MANILA: Philippine President Benigno Aquino said Tuesday he could still secure a peace deal with Muslim rebels before standing down next year, after a botched anti-terror raid nearly derailed the process.
The Moro Islamic Liberation Front, the Philippines’ biggest rebel group, signed a peace pact last year aiming to end their four-decade separatist struggle that has claimed an estimated 120,000 lives.
But efforts by the Aquino administration to pass a law authorizing an autonomous region for the nation’s Muslim minority — the key part of the pact — were delayed amid outrage over a police raid in January targeting alleged top terrorists.
Malaysian bomb-maker Zulkifli bin Hir, one of the United States’ most wanted men, was killed in the raid. But 44 police commandos also died in an ensuing day-long battle with MILF fighters and other rebels.
Asked in an exclusive interview with AFP on Tuesday if the peace accord could be implemented before he steps down in June next year, Aquino said: “Yes, I believe so.” As outrage eased over the deaths — the single biggest battlefield toll among security forces in recent memory — the autonomy bill could be discussed “devoid of emotion,” he said.
“Perhaps two, three weeks ago, a month ago they were saying it’s dead in the water,” Aquino said.
“They’re back to discussing it. That’s a very hopeful sign,” Aquino said, referring to debates in Parliament that resumed this week after a three-month suspension.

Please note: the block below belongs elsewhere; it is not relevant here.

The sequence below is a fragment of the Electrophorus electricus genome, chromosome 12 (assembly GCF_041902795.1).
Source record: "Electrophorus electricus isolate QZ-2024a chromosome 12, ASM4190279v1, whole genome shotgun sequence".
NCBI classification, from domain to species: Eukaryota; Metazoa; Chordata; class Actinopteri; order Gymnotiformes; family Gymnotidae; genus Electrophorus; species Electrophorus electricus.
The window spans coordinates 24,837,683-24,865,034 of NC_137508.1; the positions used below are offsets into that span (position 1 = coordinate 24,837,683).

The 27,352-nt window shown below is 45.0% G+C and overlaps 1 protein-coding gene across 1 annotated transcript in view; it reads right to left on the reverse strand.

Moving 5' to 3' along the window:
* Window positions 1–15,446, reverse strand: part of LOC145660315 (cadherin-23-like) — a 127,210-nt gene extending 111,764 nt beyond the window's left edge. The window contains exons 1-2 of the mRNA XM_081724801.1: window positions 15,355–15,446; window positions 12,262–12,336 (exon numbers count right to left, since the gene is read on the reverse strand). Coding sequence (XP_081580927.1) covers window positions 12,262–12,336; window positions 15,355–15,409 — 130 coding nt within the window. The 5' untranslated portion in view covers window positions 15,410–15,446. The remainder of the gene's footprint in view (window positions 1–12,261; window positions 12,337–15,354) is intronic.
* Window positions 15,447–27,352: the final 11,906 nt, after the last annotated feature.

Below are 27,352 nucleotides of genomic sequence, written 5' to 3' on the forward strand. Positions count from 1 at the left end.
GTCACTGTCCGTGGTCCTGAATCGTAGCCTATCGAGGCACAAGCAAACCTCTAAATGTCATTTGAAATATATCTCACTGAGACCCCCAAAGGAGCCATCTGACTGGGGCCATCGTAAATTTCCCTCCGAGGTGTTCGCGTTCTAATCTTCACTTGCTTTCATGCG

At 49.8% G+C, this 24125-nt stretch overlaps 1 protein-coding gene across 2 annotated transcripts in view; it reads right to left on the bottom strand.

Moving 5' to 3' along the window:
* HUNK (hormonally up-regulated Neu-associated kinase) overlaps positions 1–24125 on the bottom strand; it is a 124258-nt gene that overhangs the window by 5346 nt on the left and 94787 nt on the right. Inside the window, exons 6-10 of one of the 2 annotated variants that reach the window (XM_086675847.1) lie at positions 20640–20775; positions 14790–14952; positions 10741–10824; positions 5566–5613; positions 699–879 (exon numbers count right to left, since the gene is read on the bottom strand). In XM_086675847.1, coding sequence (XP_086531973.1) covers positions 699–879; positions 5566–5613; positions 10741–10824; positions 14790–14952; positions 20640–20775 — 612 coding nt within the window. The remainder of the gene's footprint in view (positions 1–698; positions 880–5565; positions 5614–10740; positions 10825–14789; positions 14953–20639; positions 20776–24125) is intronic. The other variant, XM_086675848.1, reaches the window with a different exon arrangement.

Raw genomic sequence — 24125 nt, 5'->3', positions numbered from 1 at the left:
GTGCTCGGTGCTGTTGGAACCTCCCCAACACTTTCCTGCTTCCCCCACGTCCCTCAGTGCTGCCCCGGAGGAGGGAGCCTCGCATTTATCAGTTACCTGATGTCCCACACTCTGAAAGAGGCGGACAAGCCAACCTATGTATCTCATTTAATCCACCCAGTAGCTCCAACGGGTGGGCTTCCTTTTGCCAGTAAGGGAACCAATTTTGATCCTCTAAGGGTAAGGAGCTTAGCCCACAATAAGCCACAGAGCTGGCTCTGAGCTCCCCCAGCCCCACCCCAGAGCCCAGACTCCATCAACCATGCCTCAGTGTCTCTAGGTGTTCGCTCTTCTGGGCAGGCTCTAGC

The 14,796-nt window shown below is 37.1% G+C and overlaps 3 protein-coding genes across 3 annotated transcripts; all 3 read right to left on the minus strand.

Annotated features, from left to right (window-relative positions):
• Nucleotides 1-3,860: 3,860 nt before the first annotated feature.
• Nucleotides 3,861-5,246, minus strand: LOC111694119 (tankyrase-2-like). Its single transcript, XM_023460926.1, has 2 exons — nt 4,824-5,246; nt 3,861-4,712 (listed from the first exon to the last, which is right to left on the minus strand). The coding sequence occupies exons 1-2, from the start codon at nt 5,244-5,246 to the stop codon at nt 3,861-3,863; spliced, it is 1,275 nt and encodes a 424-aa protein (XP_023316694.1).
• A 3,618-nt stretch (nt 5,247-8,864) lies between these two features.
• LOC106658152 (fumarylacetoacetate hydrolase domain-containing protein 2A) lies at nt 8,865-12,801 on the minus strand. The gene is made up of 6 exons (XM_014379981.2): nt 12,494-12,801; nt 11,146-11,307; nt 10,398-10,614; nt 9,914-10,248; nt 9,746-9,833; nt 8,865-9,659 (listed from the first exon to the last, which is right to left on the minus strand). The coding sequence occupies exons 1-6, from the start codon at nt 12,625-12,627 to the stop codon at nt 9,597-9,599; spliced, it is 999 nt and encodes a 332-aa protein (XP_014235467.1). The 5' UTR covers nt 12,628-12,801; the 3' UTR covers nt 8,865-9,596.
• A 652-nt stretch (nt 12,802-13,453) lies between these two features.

Aquino repeated warnings that failure to implement the treaty could radicalize the MILF’s moderate base and cause further bloodshed in the southern Philippines.
“There is the very real danger that failing this, they (MILF leaders) will lose the support of their rank and file, who will now listen to the more radical voices within the organization,” he said.
Government peace negotiators hope Parliament will pass the self-rule bill by mid-year.
Once it becomes law, a plebiscite will be held in areas to be included in the autonomous region that will be called Bangsamoro.
A transitional government will hold office until the first set of regional officials are elected in May next year, simultaneously with the national elections.
A peace deal to end decades of fighting in the south would be a key legacy for Aquino, but he said he was prepared for the possibility that it would not be fully implemented under his term.
“If it’s my fate that I will not be able to shepherd my country toward having that peace agreement… I hope I will be able to demonstrate the absurdity of going back to the traditional way, which is violence always simmering or threatening to boil over,” he said.
The Philippine constitution only allows presidents to serve a single term of six years.